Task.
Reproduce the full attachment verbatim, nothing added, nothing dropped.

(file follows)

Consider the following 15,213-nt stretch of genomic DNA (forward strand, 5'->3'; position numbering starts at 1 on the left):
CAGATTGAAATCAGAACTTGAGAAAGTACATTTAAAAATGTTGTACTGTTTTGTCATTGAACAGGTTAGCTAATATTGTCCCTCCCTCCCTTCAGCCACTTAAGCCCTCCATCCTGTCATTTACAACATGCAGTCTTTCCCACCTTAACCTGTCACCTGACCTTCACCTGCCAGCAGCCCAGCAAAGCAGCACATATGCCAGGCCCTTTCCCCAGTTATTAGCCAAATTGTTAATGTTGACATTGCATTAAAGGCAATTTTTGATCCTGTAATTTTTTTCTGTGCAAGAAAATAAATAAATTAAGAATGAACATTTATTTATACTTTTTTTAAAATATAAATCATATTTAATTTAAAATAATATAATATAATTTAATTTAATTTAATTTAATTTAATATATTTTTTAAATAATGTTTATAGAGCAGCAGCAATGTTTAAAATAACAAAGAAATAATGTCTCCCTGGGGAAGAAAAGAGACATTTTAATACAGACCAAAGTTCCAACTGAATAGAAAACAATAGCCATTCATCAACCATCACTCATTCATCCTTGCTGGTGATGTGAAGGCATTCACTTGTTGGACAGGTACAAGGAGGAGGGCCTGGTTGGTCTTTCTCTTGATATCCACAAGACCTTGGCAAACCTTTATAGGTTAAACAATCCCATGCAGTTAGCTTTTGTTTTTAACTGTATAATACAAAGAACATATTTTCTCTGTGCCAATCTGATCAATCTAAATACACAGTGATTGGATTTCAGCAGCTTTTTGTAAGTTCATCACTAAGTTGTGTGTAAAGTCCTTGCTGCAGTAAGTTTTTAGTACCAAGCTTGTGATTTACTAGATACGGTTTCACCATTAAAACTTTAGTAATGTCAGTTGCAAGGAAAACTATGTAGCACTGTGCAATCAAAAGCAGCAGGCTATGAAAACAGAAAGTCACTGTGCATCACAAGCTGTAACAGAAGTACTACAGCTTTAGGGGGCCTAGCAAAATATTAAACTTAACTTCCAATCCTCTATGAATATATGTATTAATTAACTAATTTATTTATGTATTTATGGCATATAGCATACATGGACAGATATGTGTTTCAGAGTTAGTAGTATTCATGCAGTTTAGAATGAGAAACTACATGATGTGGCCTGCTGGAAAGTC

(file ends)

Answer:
Consider the following 15,213-nt stretch of genomic DNA (forward strand, 5'->3'; position numbering starts at 1 on the left):
CAGATTGAAATCAGAACTTGAGAAAGTACATTTAAAAATGTTGTACTGTTTTGTCATTGAACAGGTTAGCTAATATTGTCCCTCCCTCCCTTCAGCCACTTAAGCCCTCCATCCTGTCATTTACAACATGCAGTCTTTCCCACCTTAACCTGTCACCTGACCTTCACCTGCCAGCAGCCCAGCAAAGCAGCACATATGCCAGGCCCTTTCCCCAGTTATTAGCCAAATTGTTAATGTTGACATTGCATTAAAGGCAATTTTTGATCCTGTAATTTTTTTCTGTGCAAGAAAATAAATAAATTAAGAATGAACATTTATTTATACTTTTTTTAAAATATAAATCATATTTAATTTAAAATAATATAATATAATTTAATTTAATTTAATTTAATTTAATATATTTTTTAAATAATGTTTATAGAGCAGCAGCAATGTTTAAAATAACAAAGAAATAATGTCTCCCTGGGGAAGAAAAGAGACATTTTAATACAGACCAAAGTTCCAACTGAATAGAAAACAATAGCCATTCATCAACCATCACTCATTCATCCTTGCTGGTGATGTGAAGGCATTCACTTGTTGGACAGGTACAAGGAGGAGGGCCTGGTTGGTCTTTCTCTTGATATCCACAAGACCTTGGCAAACCTTTATAGGTTAAACAATCCCATGCAGTTAGCTTTTGTTTTTAACTGTATAATACAAAGAACATATTTTCTCTGTGCCAATCTGATCAATCTAAATACACAGTGATTGGATTTCAGCAGCTTTTTGTAAGTTCATCACTAAGTTGTGTGTAAAGTCCTTGCTGCAGTAAGTTTTTAGTACCAAGCTTGTGATTTACTAGATACGGTTTCACCATTAAAACTTTAGTAATGTCAGTTGCAAGGAAAACTATGTAGCACTGTGCAATCAAAAGCAGCAGGCTATGAAAACAGAAAGTCACTGTGCATCACAAGCTGTAACAGAAGTACTACAGCTTTAGGGGGCCTAGCAAAATATTAAACTTAACTTCCAATCCTCTATGAATATATGTATTAATTAACTAATTTATTTATGTATTTATGGCATATAGCATACATGGACAGATATGTGTTTCAGAGTTAGTAGTATTCATGCAGTTTAGAATGAGAAACTACATGATGTGGCCTGCTGGAAAGTC